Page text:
In results of our study, AGP2 expression did not decrease with oscillating shear stress. As mentioned before, in previous reports, it was reported that the expressions of AGP2 were decreased by shear stress. Regarding to this discrepancy, first, tissues which were used in the study were different. Our tissues were not human umbilical vein endothelial cells (HUVECs) but AVMs from real human patients. Second, in the pathological mechanism of AVMs, shear stress cannot be the only reason. The most important pathological mechanism of AVMs is genetic mutations because this disease is congenital vascular malformations. It is not appropriate to simply compare the AGP2 expression pattern in endothelial cells from AVMs with genetic mutations with the HUVEC without any mutations. Third, our study applied the oscillating shear stress. The flows from shear stress have force which consists of magnitude and vector. According to Goettsch et al., long-term low laminar shear stress induced Ang-2 expression and release whereas high laminar shear stress downregulated Ang-2 expression and release (Goettsch et al. 2008). Because oscillating shear stress is a force in the opposite direction of flow regularly, considering a vector, the net of force can be regarded as close to zero or a low shear stress. There is a report that AGP2 was induced at low shear stress, so an appropriate explanation is possible.

AQP1 expression did not increase with additional shear stress, and were not expressed more in AVMs compared to normal arterial vasculature. AQP1 was selected as a target gene in this study because is strongly expressed during microvascular proliferation. Previous reports of AQP1 and microvascular proliferation were mainly focused on angiogenesis in tumors. The angiogenic mechanism of tumors was the ischemic state of tissues due to the rapid growth in tumor size, and this ischemic state induced angiogenesis. AVMs also grow rapidly, but the rate of growth is not as fast as tumors and therefore may not achieve the ischemic condition needed to induce angiogenesis. Therefore, AQP1 may be strongly expressed when angiogenesis occurs during an ischemic condition, but may not be significantly expressed in angiogenesis due to mechanical stimulation, such as shear stress. This may be one of the reasons that the results of AQP1 did not appear as expected. Additional research is needed to investigate this finding.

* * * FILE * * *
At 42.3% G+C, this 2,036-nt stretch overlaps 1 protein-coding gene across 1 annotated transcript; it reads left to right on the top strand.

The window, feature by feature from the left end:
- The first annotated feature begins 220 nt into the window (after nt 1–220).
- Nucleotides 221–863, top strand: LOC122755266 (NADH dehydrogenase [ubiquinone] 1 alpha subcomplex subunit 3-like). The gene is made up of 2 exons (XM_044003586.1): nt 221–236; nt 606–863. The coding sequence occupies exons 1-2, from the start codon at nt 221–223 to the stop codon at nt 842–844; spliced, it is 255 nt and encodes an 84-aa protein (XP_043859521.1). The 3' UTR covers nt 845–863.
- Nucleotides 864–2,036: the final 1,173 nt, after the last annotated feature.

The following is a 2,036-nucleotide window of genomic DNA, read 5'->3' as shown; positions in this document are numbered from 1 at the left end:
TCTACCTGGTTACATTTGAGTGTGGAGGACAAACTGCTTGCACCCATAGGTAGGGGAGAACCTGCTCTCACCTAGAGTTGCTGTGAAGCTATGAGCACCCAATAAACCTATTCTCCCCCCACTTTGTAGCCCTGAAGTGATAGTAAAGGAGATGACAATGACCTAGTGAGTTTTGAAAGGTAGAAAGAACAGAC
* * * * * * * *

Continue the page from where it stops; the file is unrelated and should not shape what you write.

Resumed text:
Shear stress is the force exerted on the inner wall of the tube as the liquid passes through. If the blood vessel is a cylindrical tube and the liquid flowing inside the tube is blood, the shear stress applied to the blood vessel by the blood flow, can be explained by the Hagen-Poiseuille equation. The Hagen-Poiseuille equation is expressed as: \(WSS=\frac{32\mu Q}{{\pi D}^{3}}\). WSS = wall shear stress (dynes/cm2), µ = blood viscosity (0.035 poise), Q = blood flow rate (ml/s), D = blood vessel diameter (cm). This was the equation used in reports by Zhao et al. and Alaraj et al. (Zhao et al. 2015; Alaraj et al. 2015). According to the equation, the shear stress is proportional to the amount of blood flow per hour, and inversely proportional to the cube of the vessel diameter. Therefore, the greater the amount of blood flow, the greater the shear stress to the blood vessel, and the greater the diameter of blood vessel, the less shear stress is affected. The Vascular ECs form a boundary between the blood flow and the blood vessel wall, and are constantly exposed to shear stress due to blood flow in an in vivo state. Considering why ECs of AVMs were more sensitive to shear stress, vascular ECs develop and differentiate in an environment where shear stress due to turbulent blood flow is always applied. The possibility that these mechanical forces influence morphologically or physiologically aspects of the cells should be considered. In addition, shear stress may induce the synthesis and growth of cells in blood vessels, or may affect the interaction between vascular ECs and other cells (Chiu et al. 2004). Blood vessels are always sheared by the heart's contractions and blood flow. As mentioned before, among 5 causes of AVMs (endothelial cell remodeling, biomechanical activation, hormonal stimulation, extracellular matrix dysregulation, and pericyte dysfunction), shear stress can be considered as biomechanical activation. Therefore, it shear stress may be one of the causes in the development of AVMs. The results of this study support that the shear stress in biomechanical activation may be one of the causes of AVMs.